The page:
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I had the idea to transcribe and arrange the music from the musical Ride the Cyclone for a wind ensemble for my school. I got in contact with the company that owns the license (Broadway Licensing) to ask about being able to do this, and they said I would have to buy rights to the entire musical to do this. However, I know that you can cover songs with a mechanical license that pays royalties to the original owner, however I'm not intending to perform it for profit (or perform it in general, that's still up in the air).

Am I within my rights to arrange it as a cover for non-profit?

EDIT: I got in contact with one of the creators, and they said for this specific project (arranging a medley), it's fine so long as it's non-profit.

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    This is a good question, but borders on asking for legal advice. Also, have you searched for related questions? It seems to me that this sort of topic has come up here before and there is additional risk of this being closed as a duplicate. (I see a couple viable candidates on the right as I type this...) I would encourage you to do a little research, and if you don't find specifically what you are looking for, narrow the question down to something not included in other similar questions, and make it a generic question about the law. Jun 9, 2023 at 16:37
  • @MichaelHall "but borders on asking for legal advice". Sorry I'm new here, but isn't the whole point of this site to get legal advice? Jun 13, 2023 at 6:52
  • @stickynotememo See law.meta.stackexchange.com/questions/221/…
    – Lag
    Jun 13, 2023 at 7:23

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Am I within my rights to arrange it as a cover for non-profit?

I'm not sure about that, but I do know that Broadway Licensing isn't the right source for your license. They told you you'd have to license the whole show, but they seem to have forgotten to tell you that if you do that you also have to peform the whole show. From their FAQ:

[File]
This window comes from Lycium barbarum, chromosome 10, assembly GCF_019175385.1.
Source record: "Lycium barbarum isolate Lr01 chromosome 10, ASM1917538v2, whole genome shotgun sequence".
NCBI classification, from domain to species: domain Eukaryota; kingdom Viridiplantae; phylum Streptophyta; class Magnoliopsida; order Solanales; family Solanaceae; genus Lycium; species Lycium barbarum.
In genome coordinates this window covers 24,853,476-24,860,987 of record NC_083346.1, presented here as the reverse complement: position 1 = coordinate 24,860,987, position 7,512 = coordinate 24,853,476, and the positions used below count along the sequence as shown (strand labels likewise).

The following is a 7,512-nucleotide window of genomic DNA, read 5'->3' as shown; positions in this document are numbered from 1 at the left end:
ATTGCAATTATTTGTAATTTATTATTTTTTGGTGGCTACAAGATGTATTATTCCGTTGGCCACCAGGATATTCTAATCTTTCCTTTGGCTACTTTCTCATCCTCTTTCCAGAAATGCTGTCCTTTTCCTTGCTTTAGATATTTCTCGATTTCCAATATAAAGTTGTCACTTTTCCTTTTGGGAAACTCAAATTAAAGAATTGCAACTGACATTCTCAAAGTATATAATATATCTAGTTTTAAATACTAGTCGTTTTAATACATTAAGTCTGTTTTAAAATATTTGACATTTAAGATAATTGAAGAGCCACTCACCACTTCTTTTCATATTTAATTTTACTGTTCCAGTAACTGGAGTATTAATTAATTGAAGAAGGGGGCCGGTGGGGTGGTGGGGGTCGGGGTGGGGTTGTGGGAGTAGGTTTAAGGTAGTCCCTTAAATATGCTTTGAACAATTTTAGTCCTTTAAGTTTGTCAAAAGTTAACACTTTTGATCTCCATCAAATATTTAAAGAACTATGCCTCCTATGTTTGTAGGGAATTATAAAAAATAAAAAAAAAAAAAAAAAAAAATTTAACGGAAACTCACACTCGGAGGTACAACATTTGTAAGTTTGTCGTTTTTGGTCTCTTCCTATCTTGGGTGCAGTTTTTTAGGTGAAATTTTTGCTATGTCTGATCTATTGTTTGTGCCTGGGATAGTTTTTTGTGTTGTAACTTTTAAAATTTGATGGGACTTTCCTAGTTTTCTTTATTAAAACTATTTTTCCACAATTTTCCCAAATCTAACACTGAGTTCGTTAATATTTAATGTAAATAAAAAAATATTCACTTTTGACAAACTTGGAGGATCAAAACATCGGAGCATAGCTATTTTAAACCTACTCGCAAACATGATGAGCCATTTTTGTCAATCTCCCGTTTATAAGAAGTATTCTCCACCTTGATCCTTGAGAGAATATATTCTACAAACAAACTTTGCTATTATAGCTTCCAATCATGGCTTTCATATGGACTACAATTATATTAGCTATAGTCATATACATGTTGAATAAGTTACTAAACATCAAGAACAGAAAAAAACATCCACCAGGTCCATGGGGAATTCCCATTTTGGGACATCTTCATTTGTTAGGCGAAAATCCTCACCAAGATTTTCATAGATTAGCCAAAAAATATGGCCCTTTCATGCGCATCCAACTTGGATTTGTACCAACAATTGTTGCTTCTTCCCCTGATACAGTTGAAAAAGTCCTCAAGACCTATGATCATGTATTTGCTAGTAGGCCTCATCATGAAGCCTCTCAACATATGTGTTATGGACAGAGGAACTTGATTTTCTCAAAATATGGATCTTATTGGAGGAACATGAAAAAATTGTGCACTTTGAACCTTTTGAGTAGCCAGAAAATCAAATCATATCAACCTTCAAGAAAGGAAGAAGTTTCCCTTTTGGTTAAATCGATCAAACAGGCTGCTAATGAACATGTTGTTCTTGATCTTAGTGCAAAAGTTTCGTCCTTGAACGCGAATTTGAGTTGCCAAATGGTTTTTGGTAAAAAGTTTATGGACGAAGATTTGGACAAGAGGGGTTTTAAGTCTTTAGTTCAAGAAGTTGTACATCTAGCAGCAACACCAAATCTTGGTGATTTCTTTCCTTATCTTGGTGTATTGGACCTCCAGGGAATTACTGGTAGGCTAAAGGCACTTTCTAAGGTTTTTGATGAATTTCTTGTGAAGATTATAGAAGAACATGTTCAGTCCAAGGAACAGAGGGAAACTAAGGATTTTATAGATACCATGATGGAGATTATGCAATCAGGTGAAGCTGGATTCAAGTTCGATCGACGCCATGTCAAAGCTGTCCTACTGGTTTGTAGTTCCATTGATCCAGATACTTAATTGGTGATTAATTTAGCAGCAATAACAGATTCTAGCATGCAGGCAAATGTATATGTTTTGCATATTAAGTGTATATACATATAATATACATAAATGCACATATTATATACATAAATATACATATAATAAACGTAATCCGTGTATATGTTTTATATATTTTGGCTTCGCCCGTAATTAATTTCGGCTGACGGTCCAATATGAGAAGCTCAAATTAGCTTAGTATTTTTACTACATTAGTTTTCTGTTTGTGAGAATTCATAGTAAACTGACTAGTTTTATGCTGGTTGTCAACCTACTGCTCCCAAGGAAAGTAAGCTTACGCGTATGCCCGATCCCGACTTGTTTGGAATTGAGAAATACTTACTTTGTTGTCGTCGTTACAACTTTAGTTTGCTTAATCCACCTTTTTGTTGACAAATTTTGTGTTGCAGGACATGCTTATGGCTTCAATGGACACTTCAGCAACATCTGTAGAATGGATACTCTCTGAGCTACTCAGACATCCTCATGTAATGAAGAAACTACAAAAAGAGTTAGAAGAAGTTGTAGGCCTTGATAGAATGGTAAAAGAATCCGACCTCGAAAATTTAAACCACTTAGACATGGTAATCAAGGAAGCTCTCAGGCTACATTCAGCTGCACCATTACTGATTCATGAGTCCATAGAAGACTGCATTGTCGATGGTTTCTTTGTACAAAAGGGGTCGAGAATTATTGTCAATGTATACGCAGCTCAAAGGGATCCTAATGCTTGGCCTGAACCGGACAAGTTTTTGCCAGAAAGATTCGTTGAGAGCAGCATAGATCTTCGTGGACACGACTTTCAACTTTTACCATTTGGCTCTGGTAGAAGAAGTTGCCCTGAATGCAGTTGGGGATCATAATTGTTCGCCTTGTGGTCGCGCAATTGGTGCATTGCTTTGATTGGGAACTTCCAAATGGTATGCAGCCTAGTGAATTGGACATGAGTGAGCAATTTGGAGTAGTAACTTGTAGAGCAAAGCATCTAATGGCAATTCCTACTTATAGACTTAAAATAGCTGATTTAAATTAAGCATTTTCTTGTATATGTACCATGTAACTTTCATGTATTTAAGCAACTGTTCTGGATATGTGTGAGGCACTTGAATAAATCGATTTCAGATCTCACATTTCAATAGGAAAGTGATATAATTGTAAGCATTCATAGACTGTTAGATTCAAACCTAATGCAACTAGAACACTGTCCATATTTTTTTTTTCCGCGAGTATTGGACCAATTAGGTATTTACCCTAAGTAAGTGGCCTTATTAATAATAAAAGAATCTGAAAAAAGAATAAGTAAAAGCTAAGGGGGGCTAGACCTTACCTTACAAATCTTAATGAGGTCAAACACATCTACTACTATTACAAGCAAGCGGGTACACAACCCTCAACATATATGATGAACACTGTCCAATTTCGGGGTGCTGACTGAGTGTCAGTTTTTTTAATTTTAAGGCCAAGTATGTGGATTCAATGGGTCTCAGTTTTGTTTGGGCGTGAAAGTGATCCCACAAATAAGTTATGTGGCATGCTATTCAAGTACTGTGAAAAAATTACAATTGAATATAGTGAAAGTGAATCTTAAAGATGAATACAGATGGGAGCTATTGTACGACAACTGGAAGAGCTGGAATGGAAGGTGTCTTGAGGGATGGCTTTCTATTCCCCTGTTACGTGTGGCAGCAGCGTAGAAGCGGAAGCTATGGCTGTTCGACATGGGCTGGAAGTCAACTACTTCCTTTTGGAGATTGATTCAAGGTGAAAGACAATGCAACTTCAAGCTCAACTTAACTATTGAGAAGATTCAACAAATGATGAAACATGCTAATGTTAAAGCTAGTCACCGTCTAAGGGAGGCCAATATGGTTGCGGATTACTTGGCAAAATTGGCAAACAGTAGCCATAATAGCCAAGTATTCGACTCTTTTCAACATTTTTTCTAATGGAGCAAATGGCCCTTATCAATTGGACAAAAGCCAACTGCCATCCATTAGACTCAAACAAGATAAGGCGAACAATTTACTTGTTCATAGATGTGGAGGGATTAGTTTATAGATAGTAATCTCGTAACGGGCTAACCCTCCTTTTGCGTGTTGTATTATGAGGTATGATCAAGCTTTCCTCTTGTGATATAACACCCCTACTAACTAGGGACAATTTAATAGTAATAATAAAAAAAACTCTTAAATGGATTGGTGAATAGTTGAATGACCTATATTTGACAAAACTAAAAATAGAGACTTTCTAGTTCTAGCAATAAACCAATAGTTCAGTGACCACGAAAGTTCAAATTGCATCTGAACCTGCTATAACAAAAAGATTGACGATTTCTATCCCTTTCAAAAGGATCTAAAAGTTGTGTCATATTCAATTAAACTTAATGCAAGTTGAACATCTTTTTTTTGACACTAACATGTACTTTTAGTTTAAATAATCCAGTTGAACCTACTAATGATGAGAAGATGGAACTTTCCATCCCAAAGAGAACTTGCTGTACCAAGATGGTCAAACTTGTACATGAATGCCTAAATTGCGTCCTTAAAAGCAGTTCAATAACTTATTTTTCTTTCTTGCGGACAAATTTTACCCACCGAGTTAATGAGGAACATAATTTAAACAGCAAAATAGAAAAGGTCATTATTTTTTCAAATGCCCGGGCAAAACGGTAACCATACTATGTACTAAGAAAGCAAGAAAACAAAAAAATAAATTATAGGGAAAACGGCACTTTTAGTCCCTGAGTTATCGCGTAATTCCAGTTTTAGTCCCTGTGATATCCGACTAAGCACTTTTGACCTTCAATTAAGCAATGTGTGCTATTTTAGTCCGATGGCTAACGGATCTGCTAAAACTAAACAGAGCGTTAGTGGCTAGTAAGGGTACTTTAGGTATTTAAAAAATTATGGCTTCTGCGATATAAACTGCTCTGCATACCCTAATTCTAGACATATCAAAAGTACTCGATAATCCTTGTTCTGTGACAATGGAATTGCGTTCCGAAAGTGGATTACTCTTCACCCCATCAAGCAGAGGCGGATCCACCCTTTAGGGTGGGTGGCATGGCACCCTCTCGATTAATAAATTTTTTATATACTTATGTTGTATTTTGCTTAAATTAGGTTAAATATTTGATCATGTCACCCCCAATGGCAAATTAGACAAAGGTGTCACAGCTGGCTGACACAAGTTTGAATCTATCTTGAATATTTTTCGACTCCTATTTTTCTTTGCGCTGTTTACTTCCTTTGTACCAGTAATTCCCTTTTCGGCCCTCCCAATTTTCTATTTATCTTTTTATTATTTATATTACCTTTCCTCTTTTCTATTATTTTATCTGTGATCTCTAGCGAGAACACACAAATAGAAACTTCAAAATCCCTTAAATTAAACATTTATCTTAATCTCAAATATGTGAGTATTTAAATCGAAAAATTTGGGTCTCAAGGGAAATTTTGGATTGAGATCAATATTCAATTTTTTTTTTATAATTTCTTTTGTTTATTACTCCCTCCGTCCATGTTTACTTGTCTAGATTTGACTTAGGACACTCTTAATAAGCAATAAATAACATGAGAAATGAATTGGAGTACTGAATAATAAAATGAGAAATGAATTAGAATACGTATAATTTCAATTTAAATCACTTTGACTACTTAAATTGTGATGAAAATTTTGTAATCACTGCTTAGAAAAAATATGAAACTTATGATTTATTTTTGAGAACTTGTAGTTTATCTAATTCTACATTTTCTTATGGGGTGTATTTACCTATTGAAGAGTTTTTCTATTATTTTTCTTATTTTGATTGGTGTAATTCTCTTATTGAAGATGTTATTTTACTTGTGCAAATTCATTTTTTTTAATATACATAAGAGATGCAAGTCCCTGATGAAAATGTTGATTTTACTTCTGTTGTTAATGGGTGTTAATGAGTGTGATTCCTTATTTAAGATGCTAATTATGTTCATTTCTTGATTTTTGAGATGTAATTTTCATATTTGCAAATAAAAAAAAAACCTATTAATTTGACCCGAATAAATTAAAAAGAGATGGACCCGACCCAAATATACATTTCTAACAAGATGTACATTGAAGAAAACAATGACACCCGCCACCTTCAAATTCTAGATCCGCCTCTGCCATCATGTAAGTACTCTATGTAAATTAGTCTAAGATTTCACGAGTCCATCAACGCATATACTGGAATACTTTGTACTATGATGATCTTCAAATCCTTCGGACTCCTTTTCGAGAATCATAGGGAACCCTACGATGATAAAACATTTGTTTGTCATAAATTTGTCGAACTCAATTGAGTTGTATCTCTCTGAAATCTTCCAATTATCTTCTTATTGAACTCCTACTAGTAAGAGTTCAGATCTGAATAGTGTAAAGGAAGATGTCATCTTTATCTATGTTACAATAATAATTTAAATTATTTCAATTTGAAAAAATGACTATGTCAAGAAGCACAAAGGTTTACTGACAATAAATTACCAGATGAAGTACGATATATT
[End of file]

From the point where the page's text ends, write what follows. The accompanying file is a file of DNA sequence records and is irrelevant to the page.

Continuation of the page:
Can I change or cut language in the script?

In order to change or remove any language, you must receive prior permission from Broadway Licensing. If you cannot perform the musical without such changes, you should not hold auditions until such permissions have been granted. Please send an email to [email protected] with the details of the changes you are interested in making. We will respond as quickly as possible.

It sounds as though whoever you spoke with didn't really know what they were talking about. The folks over at Music Theatre International seem to have a much better handle on the situation. Their website describes the difference between the licensing model for a theatrical production and that for a single song:

Grand Rights vs. Small Rights:

The rights that MTI is able to grant under our contracts with the authors are limited to "Grand Rights." Grand Rights cover the right to present the show, in its entirety, on stage. These rights do not include performance of a single song or medleys ("Small Rights"), videotaping, use of a logo or merchandising. In some instances, MTI has separately negotiated representation of additional rights, but those are administered on a show-by-show basis.

"Small Rights" is a term used to cover performances of individual songs in a concert or cabaret-type setting. There are three major agencies that control these rights in the U.S.: SESAC (Society of European Stage Authors and Composers), ASCAP (American Society of Composers, Author and Publishers) and BMI (Broadcast Music, Inc.) Depending upon the songs that are being performed, licenses may be required from one, two or all three of these organizations for a single presentation. Most schools, churches, restaurants and clubs pay an annual fee to obtain a "blanket license" from these licensing agencies that covers the "small rights" use of all music in their respective catalogues for the year. Note that these blanket licenses DO NOT permit dramatic performances of songs. The songs can be performed only in cabaret style. While it is sometimes difficult to draw a distinction between dramatic and non-dramatic performances, a dramatic performance usually involves using a song to tell a story or as part of a story or plot. A blanket license permits neither the use of dialogue from the show nor sets, costumes and/or choreography that invoke the original show.

In general, you need permission to make an arrangement and you need permission to perform it. Whether you're making money or not may affect the likelihood of being given permission, and it may affect the amount of the license fee, or it may not. Copyright does not exist to prevent you from making money with other people's compositions; it exists to ensure that the composers get to make money -- or decide for themselves not to -- when you perform their music.

Your school may already have a blanket license with for example ASCAP that would cover a public performance of the song. At least now you should have a better idea of where to look for it.

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  • Does the blanket license allow making derivative works like arrangements?
    – Barmar
    Jun 13, 2023 at 20:57

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